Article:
Wednesday, the 4th: They extubated Sam, but he was coughing and gagging a lot and his breathing was labored, so they put him on high flow oxygen.  Once they extubated, we were able to see a lot more clearly that he had sores in his mouth, and his lips looked so raw and chapped.  By this point, all the cultures and tests had come back negative for any bacterial, fungal, or viral infection, so the doctors assumed he had some kind of virus they couldn’t detect through the tests they had done.  The doctors thought the mouth sores were from the virus.  A hematologist came by to try to figure out a plan for Sam’s coagulation problems.  He started Sam on a few medicines and a continuous plasma drip instead of a short-term infusion.  Culture after culture, test after test, ultrasound after ultrasound revealed nothing.  
Thursday, the 5th:  one of the cardiologists called us at 7:00 A.M. to tell us that they had to re-intubate Sam because he was working so hard to breathe and his CO2 levels were trending up.  The same day, an immunologist diagnosed Sam with Stevens-Johnson Syndrome, a really rare condition that’s basically either an allergic response to one of the medicines or it can be triggered by the virus or whatever he had.  We thought SJS was the cause of the mystery bleeding, too.  He was on several medicines that were on the list of what could trigger SJS, so they stopped his antibiotics that were covering him from the mystery infection and started giving him immunoglobulin to boost his antibodies because they were low.  Sam was initiating breaths, opening his eyes, and fidgeting, so they increased his pain medicine and sedatives.  This was the last day I saw Sam's eyes.  Stephen went to work this day and came back to Dallas to stay that night.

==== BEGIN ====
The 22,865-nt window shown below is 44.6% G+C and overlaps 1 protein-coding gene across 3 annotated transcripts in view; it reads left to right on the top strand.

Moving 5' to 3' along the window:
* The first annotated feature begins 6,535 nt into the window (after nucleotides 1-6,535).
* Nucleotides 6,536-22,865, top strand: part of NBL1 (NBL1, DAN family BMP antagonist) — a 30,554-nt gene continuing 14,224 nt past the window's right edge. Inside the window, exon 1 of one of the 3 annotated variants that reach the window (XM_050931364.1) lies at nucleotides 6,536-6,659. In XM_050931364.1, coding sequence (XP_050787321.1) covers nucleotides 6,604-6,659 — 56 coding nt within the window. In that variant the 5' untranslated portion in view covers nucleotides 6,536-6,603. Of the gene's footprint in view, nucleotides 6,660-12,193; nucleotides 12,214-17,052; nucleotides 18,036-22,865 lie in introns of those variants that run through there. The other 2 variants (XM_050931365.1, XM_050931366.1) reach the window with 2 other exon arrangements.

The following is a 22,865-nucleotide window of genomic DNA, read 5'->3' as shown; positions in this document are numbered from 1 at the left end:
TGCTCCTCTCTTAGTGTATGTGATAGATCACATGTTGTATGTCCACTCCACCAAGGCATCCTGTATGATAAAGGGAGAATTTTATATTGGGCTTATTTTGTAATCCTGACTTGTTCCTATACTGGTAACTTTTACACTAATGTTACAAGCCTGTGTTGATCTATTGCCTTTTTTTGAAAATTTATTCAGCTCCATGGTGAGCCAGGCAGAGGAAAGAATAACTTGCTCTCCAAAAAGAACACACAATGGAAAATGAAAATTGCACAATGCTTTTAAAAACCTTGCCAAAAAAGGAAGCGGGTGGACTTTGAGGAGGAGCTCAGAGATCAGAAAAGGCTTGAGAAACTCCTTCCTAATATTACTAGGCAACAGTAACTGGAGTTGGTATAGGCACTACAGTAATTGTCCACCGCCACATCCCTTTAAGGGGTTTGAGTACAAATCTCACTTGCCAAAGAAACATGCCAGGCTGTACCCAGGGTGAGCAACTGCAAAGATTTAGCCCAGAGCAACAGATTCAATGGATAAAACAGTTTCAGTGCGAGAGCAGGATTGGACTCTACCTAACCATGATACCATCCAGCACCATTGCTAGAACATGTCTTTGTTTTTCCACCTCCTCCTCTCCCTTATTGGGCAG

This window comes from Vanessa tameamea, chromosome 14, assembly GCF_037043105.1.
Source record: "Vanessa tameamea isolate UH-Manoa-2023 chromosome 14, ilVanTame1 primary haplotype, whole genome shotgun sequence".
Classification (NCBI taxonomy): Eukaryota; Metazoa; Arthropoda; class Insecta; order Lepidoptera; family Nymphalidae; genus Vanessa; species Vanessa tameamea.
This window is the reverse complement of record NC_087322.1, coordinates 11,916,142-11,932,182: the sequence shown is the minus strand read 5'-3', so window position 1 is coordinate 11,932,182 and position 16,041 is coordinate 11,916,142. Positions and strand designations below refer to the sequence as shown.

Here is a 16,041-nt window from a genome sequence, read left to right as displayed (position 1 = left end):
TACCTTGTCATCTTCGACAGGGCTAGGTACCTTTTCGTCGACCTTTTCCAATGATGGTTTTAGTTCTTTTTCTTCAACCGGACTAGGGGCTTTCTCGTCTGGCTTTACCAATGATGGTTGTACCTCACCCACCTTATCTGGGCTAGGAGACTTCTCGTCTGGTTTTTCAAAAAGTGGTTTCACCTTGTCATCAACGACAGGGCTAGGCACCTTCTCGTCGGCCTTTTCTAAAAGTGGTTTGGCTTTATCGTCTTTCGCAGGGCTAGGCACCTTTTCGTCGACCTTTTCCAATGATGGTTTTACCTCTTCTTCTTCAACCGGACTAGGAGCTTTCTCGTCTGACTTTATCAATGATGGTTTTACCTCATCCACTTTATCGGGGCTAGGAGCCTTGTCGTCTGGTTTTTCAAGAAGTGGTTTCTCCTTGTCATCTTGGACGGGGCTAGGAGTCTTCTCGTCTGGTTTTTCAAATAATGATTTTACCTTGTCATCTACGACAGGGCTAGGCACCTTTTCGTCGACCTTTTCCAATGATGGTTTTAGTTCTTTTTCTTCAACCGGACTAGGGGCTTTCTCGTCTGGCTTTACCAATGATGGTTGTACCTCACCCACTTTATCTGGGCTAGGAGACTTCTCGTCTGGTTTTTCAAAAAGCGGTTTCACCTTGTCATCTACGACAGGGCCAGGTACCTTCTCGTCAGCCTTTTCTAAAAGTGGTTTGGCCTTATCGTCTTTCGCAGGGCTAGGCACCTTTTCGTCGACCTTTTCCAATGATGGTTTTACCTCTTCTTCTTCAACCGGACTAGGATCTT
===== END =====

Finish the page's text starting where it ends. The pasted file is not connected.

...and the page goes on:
Friday, the 6th: Stephen went back to work from Dallas.  I was by myself when Dr. Gatlin tried to explain to me how sick Sam was.  Sam's lungs had gotten sicker, so they put him on an oscillator ventilator that gave super short puffs of air.  The oscillator basically gave him 360 really short breaths per minute--he normally breathed around 40 breaths per minute.  The mystery infection was affecting his body's ability to fight whatever it was, so they continued to give him platelets, plasma, and immunoglobulin.  Dr. Gatlin explained that they were giving his body the support that it hopefully needed to be able to fight the infection, but Dr. Gatlin couldn't guarantee that Sam would be able to get over it.  Dr. Gatlin had been through numerous shifts with Sam, and his entire demeanor changed this day--I knew something was seriously wrong.  This was the first day I ever entertained the idea that Sam might not make it through.    
Saturday, the 7th: Sam remained about the same over night.  His lactic acid levels were starting to trend higher, which indicated that he wasn't getting enough oxygenated blood to some part of his body.  Not good.  Normal lactate level is 3 or less, and Sam's was around 10.  Sam was on the diuretic Lasix (very typical for heart babies), and they had to change the type because his kidneys were overworking.  A dermatologist came by to look at the rash, and he thought Sam didn't have SJS.  This allowed the doctors to use more antibiotics to cover Sam more fully.  My mom said something about Sam needing to rally, so I turned his little Aggie cap inside out and put it on his bed.  Stephen and I started the hashtag #rallyforSam.  
Sunday, the 8th:  I woke up with a sinus infection, so I went to an urgent care clinic, got my prescription filled, and was back to the hospital in two hours--I was so thankful it didn't take longer.  Sam had a pneumothorax--basically an air-filled sac that's supposed to be there popped in his left lung, which caused a perforation in his lung and was leaking air outside of it.  The doctor told us they would have to put in a chest tube to alleviate the free air, but Sam's lung absorbed it, so they didn't have to.  Later that afternoon, he had another pneumothorax in the same lung, so they ended up putting the chest tube in.  His vitals dipped during the pneumothorax but recovered after they put in the chest tube.